As I mentioned it was Hempstead Village Historian Jim York who told me about this house. Originally it faced the bay, but in the '60's the owners turned house sideways so it now faces west on Locust. I remember it from when I was a kid, but had no idea it was part of the Knapp Estate, but then I had no idea my house was sitting on Knapp land either. Jim was in an ideal position to know about the Muse place because his grandparents built a bungalow just a stones throw south of it in the 1920's. Jim spent his summers there all through the late 1940's - 60's. Jim's mother who was a girl in the 1930s remembers it well because of the tower that was on the land in front of it. It was an observation tower that you could view the entire bay and beyond across Fire Island and the ocean from. There's lots of speculation as to what the tower was used for, but no need to get into that now. She said as soon as they arrived from the city, she would head for it. Here's a tiny snapshot of it taken around 1935 and a view from the top, courtesy of Mr. York. You can just barely the roof of the Muse house in the background.
It must of been really exciting for Jim's Mom as a young girl to take that long drive out on Montauk Highway from the city to the wilds of Mastic Beach. Their bungalow backed up to the Knapp golf course and it was there in the 1930's she saw an incredible sight. A helicopter landed there. A common sight perhaps today but in the mid 30's??? Most helicopters were still very experimental looking, one man open frame deals, with a motor strapped to them. Igor Sikorsky the father of the modern helicopter had applied for a patent in 1929 and was building experimental craft on Long Island, but nothing like Mrs. York described. "It was enclosed and looked like a modern day one" Well if anyone had the connections to have a private helicopter of that type and that early it would be the Knapp's or their business associates. I did some research and the only enclosed helicopter that I could find available during the mid 1930's was this one built in France. The Knapp's had business and social ties with France going the way back to the 1800's. Joseph Fairchild Knapp was on his way home to NY from Paris when he passed away aboard the steamer La Champagne in 1891. Though I cannot say this is the actual helicopter Mrs. York saw back then , I can say this is the only enclosed helicopter I could find that was available in 1935. Can you imagine a well oiled patron of Paul Schulte's Stable wandering out of that watering hole and seeing something like this. THE MARTIANS HAVE LANDED!!!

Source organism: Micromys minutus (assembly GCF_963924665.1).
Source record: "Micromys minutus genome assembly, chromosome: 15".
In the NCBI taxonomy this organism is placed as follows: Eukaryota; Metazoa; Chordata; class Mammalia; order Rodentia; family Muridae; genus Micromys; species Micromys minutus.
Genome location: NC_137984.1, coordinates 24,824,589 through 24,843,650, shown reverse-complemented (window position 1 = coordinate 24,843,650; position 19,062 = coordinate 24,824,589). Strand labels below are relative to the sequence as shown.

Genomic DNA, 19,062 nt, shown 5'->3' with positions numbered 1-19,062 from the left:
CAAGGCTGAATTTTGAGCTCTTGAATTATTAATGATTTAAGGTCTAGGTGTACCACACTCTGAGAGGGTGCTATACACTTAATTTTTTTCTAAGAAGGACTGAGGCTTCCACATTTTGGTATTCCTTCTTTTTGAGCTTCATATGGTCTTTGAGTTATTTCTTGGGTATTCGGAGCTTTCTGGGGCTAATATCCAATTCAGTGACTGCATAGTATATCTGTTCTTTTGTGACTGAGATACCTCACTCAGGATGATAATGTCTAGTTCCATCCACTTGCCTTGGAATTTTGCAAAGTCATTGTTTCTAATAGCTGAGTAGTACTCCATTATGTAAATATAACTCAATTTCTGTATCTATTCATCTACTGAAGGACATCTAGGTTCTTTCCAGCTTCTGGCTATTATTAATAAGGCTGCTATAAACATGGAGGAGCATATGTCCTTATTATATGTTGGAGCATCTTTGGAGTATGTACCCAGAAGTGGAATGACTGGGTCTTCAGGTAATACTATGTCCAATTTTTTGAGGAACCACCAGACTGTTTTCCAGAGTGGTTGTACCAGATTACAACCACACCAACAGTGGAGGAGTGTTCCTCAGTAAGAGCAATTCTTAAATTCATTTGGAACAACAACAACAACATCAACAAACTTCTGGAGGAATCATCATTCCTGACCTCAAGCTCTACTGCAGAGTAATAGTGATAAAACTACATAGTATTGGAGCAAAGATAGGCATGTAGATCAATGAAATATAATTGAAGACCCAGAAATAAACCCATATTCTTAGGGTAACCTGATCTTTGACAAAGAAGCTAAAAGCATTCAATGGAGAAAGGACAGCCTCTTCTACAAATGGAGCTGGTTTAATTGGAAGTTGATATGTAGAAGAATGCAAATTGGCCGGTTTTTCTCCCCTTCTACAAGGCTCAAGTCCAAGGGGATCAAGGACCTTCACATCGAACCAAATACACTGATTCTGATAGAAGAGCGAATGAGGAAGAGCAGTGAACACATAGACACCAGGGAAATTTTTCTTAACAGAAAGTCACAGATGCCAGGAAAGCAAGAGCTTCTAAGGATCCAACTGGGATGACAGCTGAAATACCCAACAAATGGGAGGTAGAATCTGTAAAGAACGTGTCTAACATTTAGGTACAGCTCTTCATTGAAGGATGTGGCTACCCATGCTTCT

No it's just Joe Knapp and his friends...... dropping in to tee off.